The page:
The NLRB ruled that a St. Louis area Chipotle violated federal labor law when it fired a worker who participated in the “Show Me 15” campaign to raise the minimum wage to $15 per hour and discussed pay with other employees. The Board affirmed an ALJ’s finding that Chipotle violated the NLRA by discouraging workers from engaging in protected activities, including barring them from discussing wages, encouraging them to stay away from union organizers, and firing workers engaging in union activity. The Board ordered reinstatement with back pay and Chipotle to refrain from trying to prevent employees from engaging in protected activities. Chipotle Services LLP.

An NLRB ALJ found that a New York nursing home committed numerous unfair labor practices and ordered the nursing home to bargain, despite the fact that the union lost a representation election. The nursing home, owned by Wingate Healthcare Inc., was ordered to bargain with the SEIU-United Healthcare Workers East, which had sought to represent 140 workers at the facility. The ALJ found that because there were various instances where the employer had interfered with a representation election, it was required to bargain under NLRB v. Gissel Packing Co., (holding that the NLRB may order the employer to bargain as a remedy for an unfair labor practices related to representation election). The ALJ noted that bargaining orders are uncommon, but are issued in cases in which unfair labor practices are particularly numerous or egregious. The ALJ found two “hallmark” unfair labor practices that made the bargaining order warranted: 1) granting a two percent wage increase to the workers before the representation election and 2) discharging an employee who was involved in union activity, despite the employer’s claim that she was terminated for alleged abused of a patient. The ALJ found that the employer failed to conduct a full and fair investigation and therefore concluded that the discharge was motivated by her union activity. The ALJ also recommended that the Board order the employer to cease and desist and reinstate the employee with back pay. Wingate of Dutchess, Inc.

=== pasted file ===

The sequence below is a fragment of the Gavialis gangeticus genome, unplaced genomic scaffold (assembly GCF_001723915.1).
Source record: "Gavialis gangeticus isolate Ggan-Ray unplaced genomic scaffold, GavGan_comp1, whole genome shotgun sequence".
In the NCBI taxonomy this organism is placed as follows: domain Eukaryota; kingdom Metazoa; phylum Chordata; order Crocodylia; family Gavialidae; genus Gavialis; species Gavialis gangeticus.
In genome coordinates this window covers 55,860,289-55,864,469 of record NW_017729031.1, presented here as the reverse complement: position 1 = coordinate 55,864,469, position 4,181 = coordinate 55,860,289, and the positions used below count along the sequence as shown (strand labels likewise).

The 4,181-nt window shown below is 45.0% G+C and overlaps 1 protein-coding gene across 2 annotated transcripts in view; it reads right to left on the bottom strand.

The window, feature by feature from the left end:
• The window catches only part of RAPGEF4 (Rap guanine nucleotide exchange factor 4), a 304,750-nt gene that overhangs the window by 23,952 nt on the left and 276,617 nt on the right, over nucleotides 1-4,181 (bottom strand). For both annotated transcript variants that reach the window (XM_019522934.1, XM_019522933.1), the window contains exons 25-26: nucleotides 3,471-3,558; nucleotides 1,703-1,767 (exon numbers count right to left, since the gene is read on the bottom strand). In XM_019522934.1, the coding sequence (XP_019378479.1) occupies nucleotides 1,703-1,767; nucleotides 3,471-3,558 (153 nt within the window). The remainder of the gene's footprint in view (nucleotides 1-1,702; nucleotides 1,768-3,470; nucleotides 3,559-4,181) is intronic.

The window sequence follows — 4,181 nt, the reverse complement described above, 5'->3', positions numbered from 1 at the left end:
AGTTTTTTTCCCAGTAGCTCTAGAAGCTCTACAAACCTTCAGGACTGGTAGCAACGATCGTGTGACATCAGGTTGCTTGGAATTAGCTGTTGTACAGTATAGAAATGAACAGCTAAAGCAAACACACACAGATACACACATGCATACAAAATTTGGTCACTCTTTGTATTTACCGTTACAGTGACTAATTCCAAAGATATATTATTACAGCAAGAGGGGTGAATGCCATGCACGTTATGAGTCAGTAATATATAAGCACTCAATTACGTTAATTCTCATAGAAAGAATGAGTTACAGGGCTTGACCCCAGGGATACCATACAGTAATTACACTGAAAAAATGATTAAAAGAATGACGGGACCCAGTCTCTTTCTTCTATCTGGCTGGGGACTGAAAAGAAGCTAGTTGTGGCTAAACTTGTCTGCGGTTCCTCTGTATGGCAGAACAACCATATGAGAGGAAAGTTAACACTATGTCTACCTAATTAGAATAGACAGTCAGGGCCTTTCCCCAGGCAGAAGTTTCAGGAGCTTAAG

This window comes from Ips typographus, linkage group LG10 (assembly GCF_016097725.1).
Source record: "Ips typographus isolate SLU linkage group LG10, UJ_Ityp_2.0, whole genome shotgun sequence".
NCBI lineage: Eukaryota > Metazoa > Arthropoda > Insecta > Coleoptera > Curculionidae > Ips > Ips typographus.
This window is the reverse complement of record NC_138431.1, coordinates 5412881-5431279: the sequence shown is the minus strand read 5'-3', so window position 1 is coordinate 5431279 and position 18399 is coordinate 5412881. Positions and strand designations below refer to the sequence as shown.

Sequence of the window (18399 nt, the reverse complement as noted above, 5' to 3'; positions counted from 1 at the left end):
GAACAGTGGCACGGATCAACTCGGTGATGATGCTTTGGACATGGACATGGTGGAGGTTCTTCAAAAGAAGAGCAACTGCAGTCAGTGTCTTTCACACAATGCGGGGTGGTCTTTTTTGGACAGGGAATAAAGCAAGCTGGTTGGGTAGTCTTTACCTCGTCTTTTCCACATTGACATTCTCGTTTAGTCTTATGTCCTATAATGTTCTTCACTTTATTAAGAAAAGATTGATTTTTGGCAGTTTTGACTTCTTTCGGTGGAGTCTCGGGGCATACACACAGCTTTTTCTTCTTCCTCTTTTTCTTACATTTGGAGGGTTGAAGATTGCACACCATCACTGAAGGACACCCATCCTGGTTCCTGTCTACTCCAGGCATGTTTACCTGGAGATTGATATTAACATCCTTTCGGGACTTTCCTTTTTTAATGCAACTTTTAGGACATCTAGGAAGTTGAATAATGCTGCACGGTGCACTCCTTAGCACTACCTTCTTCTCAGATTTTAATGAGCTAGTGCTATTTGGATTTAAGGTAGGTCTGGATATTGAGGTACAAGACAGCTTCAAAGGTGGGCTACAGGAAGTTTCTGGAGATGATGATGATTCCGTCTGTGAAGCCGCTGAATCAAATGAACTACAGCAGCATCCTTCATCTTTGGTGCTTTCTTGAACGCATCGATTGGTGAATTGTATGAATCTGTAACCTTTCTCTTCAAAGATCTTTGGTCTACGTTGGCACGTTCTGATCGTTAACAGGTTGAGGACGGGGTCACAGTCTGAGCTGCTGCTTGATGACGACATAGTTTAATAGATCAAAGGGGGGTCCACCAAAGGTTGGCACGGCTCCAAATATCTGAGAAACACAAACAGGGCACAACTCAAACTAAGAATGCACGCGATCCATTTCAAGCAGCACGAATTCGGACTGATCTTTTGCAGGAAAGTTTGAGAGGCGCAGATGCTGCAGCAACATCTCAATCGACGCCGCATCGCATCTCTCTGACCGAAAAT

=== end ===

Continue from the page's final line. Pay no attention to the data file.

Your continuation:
A Board panel ruled (2-1) that the Office and Professional Employees International Union Local 2, representing employees in Maryland and Virginia, were entitled to information about ADT LLC’s administration of a commission-based pay plan, even though the union had waived right to bargain on this topic. The Board found the union had a right to this information because it would be relevant to future negotiations and the union’s evaluation of possible grievances against ADT. ADT transferred installers at the two locations to hourly pay from the commission based pay structure, without bargaining with the union. The union did not question ADT’s authority to make a change, but asked for a business justification, information about the payroll records for the installers, and asked to bargain on the change. The company refused to bargain or provide the requested information based on a waiver in the contract. An ALJ had found that the union was entitled to the payroll information, but dismissed the allegation that the company had violated the NLRA by refusing to provide information about company’s business justifications. The NLRB disagreed, finding that the justifications were also relevant to the union’s duty to bargain and to employee representation and ordered that ADT provide all requested information. ADT, LLC.